Mucocutaneous fistula and timing of postoperative oral feeding after head and neck free flap reconstruction

Presentation: C070
Topic: Pharynx / Larynx Cancer
Type: Poster
Date: Thursday, April 19, 2018
Session: 9:00 AM - 7:00 PM
Authors: Anirudh Saraswathula, BS1, Brian Nuyen, MD1, Ryan Orosco, MD2, Vasu Divi, MD1, Eben Rosenthal, MD1, Heather Starmer, MA, CCCSLP, BCSS1
Institution(s): 1Department of Otolaryngology-Head and Neck Surgery, Stanford University School of Medicine, 2Division of Otolaryngology-Head and Neck Surgery, Department of Surgery, University of California, San Diego School of Medicine

Importance: Mucocutaneous fistula is a common complication of aerodigestive tract reconstruction after head and neck cancer ablative surgery. It is currently unknown if timing of oral feeding correlates with fistula formation.

Objectives: Our primary aim was to assess the impact of early oral feeding on the post-operative outcomes of patients after free flap reconstruction for head and neck mucosal defects.

Design: This was a retrospective cohort study of 67 patients undergoing free flap reconstruction of head and neck surgical defects involving the aerodigestive tract at Stanford University Hospital between March 1, 2016 and March 1, 2017. We compared rates of post-operative mucocutaneous fistulae and progression to a completely oral diet in patients who were fed on or before the fifth day following surgery to those who were fed >5 days post-operatively.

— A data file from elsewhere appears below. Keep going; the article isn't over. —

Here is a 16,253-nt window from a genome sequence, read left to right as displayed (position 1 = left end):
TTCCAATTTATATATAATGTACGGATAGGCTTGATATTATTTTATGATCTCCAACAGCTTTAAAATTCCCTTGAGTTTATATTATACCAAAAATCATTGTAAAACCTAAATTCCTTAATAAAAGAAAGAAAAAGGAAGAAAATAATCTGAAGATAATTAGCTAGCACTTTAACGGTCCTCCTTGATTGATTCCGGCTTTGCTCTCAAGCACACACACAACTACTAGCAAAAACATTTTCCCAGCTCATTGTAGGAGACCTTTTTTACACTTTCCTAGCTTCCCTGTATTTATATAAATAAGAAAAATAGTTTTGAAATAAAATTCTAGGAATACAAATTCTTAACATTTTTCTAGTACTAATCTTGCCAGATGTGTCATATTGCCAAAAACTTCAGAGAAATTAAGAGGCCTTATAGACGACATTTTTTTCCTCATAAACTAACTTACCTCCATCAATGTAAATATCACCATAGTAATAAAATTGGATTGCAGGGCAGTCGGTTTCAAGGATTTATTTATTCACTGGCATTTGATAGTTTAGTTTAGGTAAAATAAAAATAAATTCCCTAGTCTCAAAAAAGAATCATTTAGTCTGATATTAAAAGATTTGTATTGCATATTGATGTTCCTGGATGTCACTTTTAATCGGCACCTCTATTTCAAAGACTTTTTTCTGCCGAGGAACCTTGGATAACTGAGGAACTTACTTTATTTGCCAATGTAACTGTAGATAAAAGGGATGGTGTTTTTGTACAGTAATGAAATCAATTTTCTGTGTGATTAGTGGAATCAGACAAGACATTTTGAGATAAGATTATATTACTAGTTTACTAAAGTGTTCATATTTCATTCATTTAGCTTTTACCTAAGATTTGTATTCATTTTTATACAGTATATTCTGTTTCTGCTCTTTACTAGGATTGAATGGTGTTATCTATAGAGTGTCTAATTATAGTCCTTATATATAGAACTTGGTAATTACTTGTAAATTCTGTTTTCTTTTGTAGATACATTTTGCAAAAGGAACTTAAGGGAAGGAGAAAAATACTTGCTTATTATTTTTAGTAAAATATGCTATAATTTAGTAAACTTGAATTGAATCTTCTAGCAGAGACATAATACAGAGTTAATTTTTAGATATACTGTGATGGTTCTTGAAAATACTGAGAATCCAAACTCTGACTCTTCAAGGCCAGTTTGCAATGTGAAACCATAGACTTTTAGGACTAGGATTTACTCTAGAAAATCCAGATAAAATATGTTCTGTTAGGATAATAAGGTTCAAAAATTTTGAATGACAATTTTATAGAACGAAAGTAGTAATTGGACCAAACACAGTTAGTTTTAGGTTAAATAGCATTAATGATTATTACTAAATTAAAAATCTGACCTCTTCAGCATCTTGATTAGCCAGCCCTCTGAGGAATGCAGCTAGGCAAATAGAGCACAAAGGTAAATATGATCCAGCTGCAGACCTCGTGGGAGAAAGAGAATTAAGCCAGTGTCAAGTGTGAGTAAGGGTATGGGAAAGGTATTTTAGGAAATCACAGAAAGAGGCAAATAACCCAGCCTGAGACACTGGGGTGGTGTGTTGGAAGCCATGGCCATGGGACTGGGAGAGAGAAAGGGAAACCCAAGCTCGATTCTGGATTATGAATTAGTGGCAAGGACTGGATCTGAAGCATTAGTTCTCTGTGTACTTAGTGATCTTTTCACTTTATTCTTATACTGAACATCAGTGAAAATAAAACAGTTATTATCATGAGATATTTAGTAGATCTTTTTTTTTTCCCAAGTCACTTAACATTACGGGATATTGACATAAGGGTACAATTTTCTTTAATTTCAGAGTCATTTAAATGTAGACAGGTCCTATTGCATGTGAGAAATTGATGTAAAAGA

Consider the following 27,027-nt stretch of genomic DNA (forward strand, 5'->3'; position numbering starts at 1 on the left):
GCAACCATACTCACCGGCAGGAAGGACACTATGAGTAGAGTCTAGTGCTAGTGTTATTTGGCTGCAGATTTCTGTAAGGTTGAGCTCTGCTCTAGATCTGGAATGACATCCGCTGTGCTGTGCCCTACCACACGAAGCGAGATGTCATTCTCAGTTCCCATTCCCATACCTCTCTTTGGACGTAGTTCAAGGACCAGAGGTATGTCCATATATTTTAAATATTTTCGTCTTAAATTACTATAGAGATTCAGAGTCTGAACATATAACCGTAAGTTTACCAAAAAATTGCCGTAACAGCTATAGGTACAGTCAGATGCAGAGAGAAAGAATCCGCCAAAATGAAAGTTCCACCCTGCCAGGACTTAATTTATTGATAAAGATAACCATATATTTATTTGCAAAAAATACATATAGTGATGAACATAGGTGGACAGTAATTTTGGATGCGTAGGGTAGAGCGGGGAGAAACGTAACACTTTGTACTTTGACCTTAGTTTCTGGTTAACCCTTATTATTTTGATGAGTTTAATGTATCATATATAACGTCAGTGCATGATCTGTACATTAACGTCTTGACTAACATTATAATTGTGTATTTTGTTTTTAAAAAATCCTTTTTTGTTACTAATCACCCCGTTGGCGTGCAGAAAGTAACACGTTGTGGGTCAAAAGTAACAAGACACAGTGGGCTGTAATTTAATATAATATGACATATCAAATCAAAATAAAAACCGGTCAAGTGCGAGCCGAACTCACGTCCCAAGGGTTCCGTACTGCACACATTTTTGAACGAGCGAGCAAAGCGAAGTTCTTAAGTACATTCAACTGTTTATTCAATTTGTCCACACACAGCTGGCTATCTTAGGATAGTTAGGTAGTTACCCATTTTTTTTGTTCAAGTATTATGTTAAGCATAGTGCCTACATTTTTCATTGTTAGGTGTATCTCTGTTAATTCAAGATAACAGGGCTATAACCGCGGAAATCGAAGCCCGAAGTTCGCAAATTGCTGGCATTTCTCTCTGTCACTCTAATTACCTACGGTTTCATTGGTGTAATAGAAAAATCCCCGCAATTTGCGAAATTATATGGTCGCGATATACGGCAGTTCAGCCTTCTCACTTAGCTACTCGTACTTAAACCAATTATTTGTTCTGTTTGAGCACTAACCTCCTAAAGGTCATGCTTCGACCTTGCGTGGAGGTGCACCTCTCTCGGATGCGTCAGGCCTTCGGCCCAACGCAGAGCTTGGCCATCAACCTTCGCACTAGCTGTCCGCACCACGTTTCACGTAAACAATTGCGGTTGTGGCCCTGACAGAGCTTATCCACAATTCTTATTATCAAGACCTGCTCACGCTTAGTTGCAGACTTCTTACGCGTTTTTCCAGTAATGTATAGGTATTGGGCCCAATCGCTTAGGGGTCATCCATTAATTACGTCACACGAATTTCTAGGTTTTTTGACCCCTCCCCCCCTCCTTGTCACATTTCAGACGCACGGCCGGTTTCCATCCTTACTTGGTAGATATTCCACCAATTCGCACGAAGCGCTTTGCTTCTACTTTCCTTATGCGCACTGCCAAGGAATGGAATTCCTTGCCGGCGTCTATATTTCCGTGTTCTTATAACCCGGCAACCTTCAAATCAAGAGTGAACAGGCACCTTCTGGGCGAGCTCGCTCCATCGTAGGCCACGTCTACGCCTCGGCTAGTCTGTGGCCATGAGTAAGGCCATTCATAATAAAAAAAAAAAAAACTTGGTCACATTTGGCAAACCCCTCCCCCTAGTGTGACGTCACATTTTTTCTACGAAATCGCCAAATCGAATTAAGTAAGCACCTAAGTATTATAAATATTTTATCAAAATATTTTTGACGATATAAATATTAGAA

Main Outcomes and Measures: The primary outcome was development of mucocutaneous fistula. Secondary outcomes were functional oral intake scores (FOIS) assessed by head and neck speech language pathologists by 30, 60, and 90 days post-operatively. FOIS greater than 3 signified no feeding tube dependence nor use of tube supplements.

Results: The mean patient age was 62.0 years (SD 16.1), and 20 patients (29.9%) were female. The indication for microvascular reconstruction was mostly isolated or composite oral cavity/mandibular defects (55 patients, 82.1%). There were 11 (16.7%) patients in the early feeding group, 46 (69.7%) were fed after post-operative day 5, and 9 (13.6%) did not have a PO diet restarted on record. For patients who were fed early, the unadjusted relative risk (RR) of developing a fistula was 0.19 (95% confidence interval (CI) 0.08-0.29). Patients who were fed early had an increased likelihood of progression to a full oral diet by 30 days (probability ratio 3.73, 95% CI 2.23-6.27), 60 days (probability ratio 2.70, 95% CI 1.76-4.15), and 90 days (probability ratio 2.55, 95% CI 1.69-3.88).

Conclusions: Data from this retrospective small cohort suggest that oral postoperative feeding before or on POD5 did not negatively impact fistula rates in free flap patients. The data also suggest that early oral postoperative feeding is associated with advancement to a completely oral diet for both short- and longer-term post-operative periods, implying greater post-operative access to the array of social, nutritive, and other quality-of-life benefits offered by oral feeding.